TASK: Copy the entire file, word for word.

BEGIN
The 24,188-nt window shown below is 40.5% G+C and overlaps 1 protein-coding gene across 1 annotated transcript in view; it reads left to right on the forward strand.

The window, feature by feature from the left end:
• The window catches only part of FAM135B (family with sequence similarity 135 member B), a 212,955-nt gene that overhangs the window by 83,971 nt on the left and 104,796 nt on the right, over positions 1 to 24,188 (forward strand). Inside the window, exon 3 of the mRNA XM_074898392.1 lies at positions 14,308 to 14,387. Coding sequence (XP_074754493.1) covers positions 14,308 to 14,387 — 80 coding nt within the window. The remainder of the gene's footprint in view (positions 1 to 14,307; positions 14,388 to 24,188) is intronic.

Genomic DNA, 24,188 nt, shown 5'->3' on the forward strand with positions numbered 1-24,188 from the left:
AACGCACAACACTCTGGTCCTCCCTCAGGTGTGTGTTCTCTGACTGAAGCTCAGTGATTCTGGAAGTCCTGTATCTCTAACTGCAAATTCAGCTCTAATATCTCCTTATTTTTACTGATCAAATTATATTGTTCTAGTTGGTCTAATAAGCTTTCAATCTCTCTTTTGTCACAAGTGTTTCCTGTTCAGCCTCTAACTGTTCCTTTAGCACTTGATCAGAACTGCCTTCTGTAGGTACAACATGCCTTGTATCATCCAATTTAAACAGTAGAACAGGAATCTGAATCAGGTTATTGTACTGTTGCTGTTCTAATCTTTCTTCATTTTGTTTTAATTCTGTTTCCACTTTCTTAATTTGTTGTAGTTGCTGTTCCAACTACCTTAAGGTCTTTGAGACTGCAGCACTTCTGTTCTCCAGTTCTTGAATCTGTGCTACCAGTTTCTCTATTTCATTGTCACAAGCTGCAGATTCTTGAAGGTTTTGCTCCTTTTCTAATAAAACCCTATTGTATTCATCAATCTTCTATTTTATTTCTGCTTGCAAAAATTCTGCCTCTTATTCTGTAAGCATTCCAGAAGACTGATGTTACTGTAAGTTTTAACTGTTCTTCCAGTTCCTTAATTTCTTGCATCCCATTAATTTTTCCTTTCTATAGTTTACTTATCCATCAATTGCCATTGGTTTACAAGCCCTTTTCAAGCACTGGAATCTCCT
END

The 24,188-nt window shown below is 40.5% G+C and overlaps 1 protein-coding gene across 1 annotated transcript in view; it reads left to right on the forward strand.

The window, feature by feature from the left end:
• The window catches only part of FAM135B (family with sequence similarity 135 member B), a 212,955-nt gene that overhangs the window by 83,971 nt on the left and 104,796 nt on the right, over positions 1 to 24,188 (forward strand). Inside the window, exon 3 of the mRNA XM_074898392.1 lies at positions 14,308 to 14,387. Coding sequence (XP_074754493.1) covers positions 14,308 to 14,387 — 80 coding nt within the window. The remainder of the gene's footprint in view (positions 1 to 14,307; positions 14,388 to 24,188) is intronic.

Genomic DNA, 24,188 nt, shown 5'->3' on the forward strand with positions numbered 1-24,188 from the left:
AACGCACAACACTCTGGTCCTCCCTCAGGTGTGTGTTCTCTGACTGAAGCTCAGTGATTCTGGAAGTCCTGTATCTCTAACTGCAAATTCAGCTCTAATATCTCCTTATTTTTACTGATCAAATTATATTGTTCTAGTTGGTCTAATAAGCTTTCAATCTCTCTTTTGTCACAAGTGTTTCCTGTTCAGCCTCTAACTGTTCCTTTAGCACTTGATCAGAACTGCCTTCTGTAGGTACAACATGCCTTGTATCATCCAATTTAAACAGTAGAACAGGAATCTGAATCAGGTTATTGTACTGTTGCTGTTCTAATCTTTCTTCATTTTGTTTTAATTCTGTTTCCACTTTCTTAATTTGTTGTAGTTGCTGTTCCAACTACCTTAAGGTCTTTGAGACTGCAGCACTTCTGTTCTCCAGTTCTTGAATCTGTGCTACCAGTTTCTCTATTTCATTGTCACAAGCTGCAGATTCTTGAAGGTTTTGCTCCTTTTCTAATAAAACCCTATTGTATTCATCAATCTTCTATTTTATTTCTGCTTGCAAAAATTCTGCCTCTTATTCTGTAAGCATTCCAGAAGACTGATGTTACTGTAAGTTTTAACTGTTCTTCCAGTTCCTTAATTTCTTGCATCCCATTAATTTTTCCTTTCTATAGTTTACTTATCCATCAATTGCCATTGGTTTACAAGCCCTTTTCAAGCACTGGAATCTCCT